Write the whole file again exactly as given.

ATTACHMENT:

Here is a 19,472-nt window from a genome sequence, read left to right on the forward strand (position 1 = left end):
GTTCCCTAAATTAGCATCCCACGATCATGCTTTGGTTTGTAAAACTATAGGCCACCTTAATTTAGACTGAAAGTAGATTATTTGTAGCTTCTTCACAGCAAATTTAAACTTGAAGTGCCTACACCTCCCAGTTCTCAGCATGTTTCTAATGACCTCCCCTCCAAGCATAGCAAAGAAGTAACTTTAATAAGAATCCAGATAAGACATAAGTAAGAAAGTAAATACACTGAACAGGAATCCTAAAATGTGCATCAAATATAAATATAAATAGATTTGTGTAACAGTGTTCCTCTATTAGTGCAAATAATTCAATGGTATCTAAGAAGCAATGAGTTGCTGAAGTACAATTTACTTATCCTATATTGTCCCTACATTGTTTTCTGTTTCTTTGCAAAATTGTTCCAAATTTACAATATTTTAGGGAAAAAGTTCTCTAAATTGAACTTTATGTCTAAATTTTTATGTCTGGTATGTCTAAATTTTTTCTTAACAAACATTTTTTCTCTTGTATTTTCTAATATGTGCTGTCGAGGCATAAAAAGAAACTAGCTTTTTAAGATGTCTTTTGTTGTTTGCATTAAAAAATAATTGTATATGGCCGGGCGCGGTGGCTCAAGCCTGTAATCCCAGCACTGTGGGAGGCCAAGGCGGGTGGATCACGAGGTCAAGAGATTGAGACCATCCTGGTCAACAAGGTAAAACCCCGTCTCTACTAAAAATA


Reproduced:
Here is a 19,472-nt window from a genome sequence, read left to right on the forward strand (position 1 = left end):
GTTCCCTAAATTAGCATCCCACGATCATGCTTTGGTTTGTAAAACTATAGGCCACCTTAATTTAGACTGAAAGTAGATTATTTGTAGCTTCTTCACAGCAAATTTAAACTTGAAGTGCCTACACCTCCCAGTTCTCAGCATGTTTCTAATGACCTCCCCTCCAAGCATAGCAAAGAAGTAACTTTAATAAGAATCCAGATAAGACATAAGTAAGAAAGTAAATACACTGAACAGGAATCCTAAAATGTGCATCAAATATAAATATAAATAGATTTGTGTAACAGTGTTCCTCTATTAGTGCAAATAATTCAATGGTATCTAAGAAGCAATGAGTTGCTGAAGTACAATTTACTTATCCTATATTGTCCCTACATTGTTTTCTGTTTCTTTGCAAAATTGTTCCAAATTTACAATATTTTAGGGAAAAAGTTCTCTAAATTGAACTTTATGTCTAAATTTTTATGTCTGGTATGTCTAAATTTTTTCTTAACAAACATTTTTTCTCTTGTATTTTCTAATATGTGCTGTCGAGGCATAAAAAGAAACTAGCTTTTTAAGATGTCTTTTGTTGTTTGCATTAAAAAATAATTGTATATGGCCGGGCGCGGTGGCTCAAGCCTGTAATCCCAGCACTGTGGGAGGCCAAGGCGGGTGGATCACGAGGTCAAGAGATTGAGACCATCCTGGTCAACAAGGTAAAACCCCGTCTCTACTAAAAATA